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Q.

What causes Rotator Cuff Disorders?

Related Topics: Rotator Cuff
 

Answers From Experts & Organizations (1)

Medical Reference
A.

Rotator cuff disorders are caused by a combination of factors. The rotator cuff moves within a confined space called the subacromial space. Also within that space is a small sac of fluid (subacromial bursa), which serves as a cushion between the tendons and bone. When the subacromial space becomes smaller due to inflammation, bone spurs, or fluid buildup, the rotator cuff tendons may be squeezed and rub against bone (impingement). As a result, the tendons may become damaged and irritated, causing bleeding and inflammation of the bursa or tendons. With continuing damage, the tendons develop scarring and become stringy (fibrous), which makes them weaker and less flexible. Eventually, this may lead to partial or even complete tears.

A rotator cuff is more easily damaged or torn as age-related degeneration develops. The factors below often occur together or overlap.

  • Bones that are irregularly shaped can affect how the rotator cuff moves in the subacromial space. You may be born with these irregularities, or they may occur after some type of injury, such as a broken bone or dislocation of the shoulder joint. If the acromion is hooked or curved, impingement or degeneration of rotator cuff tendons may be more likely.
  • As you age, everyday activities and normal wear and tear lead to some changes in the rotator cuff, such as:
    • General degeneration of the tendon, which includes thinning, fraying, and tearing.
    • Reduced blood supply to the tendons.
    • Arthritis of the acromioclavicular (AC) joint, which can cause bony growths that can damage the rotator cuff.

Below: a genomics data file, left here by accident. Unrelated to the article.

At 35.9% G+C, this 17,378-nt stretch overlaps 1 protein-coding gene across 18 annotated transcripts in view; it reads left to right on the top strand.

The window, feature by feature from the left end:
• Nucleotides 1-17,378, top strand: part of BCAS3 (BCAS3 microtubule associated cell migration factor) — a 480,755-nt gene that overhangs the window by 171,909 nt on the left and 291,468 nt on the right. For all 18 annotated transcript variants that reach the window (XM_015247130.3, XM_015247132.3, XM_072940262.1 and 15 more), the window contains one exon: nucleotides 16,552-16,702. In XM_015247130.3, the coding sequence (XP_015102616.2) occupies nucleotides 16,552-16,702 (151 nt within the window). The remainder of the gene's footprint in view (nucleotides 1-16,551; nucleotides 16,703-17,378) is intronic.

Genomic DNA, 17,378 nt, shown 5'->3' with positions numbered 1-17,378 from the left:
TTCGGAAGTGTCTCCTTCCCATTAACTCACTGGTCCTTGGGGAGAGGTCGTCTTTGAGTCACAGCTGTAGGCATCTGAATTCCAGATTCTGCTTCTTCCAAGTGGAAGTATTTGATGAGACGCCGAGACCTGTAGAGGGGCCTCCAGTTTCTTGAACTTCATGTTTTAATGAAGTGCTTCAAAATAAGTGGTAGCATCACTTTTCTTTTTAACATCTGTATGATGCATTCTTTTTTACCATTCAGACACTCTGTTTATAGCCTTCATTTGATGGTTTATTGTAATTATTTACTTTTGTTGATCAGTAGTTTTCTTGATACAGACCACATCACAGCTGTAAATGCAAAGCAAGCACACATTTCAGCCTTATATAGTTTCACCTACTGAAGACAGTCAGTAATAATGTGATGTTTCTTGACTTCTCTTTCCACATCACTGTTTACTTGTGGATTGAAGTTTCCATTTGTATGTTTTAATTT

• Joint looseness and muscle imbalance in the shoulder can cause damage, including the formation of scar tissue and changes in the tissue itself.
  • Repetitive activities, especially forceful overhead motions, can damage the rotator cuff. These motions are common in certain sports or occupations, including throwing a baseball, the overhead swing in tennis, swimming, lifting, or painting.
    • Repetitive activity can cause tendons to rub or scrape against the acromion, which can irritate the rotator cuff.
    • Repeated overhead motions can damage stabilizing ligaments and result in an imbalance of opposing shoulder muscles, which may cause tendons to rub against the bones (impingement).
  • Overuse may occur with or be closely related to repetitive activities. Normal motions made frequently over a long period can stress or injure rotator cuff tissues. Athletes, including young people, may develop tendinitis from overuse in throwing, swimming, and racquet sports.
    • Overuse can cause the shoulder joint to become unstable and allow the ball of your upper arm bone (humeral head) to move upward, narrowing the subacromial space where the rotator cuff moves. In this narrowed space, the rotator cuff is squeezed, forcing the tendon to rub against bone (impingement).

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Read the Original Article: Rotator Cuff Disorders-Cause
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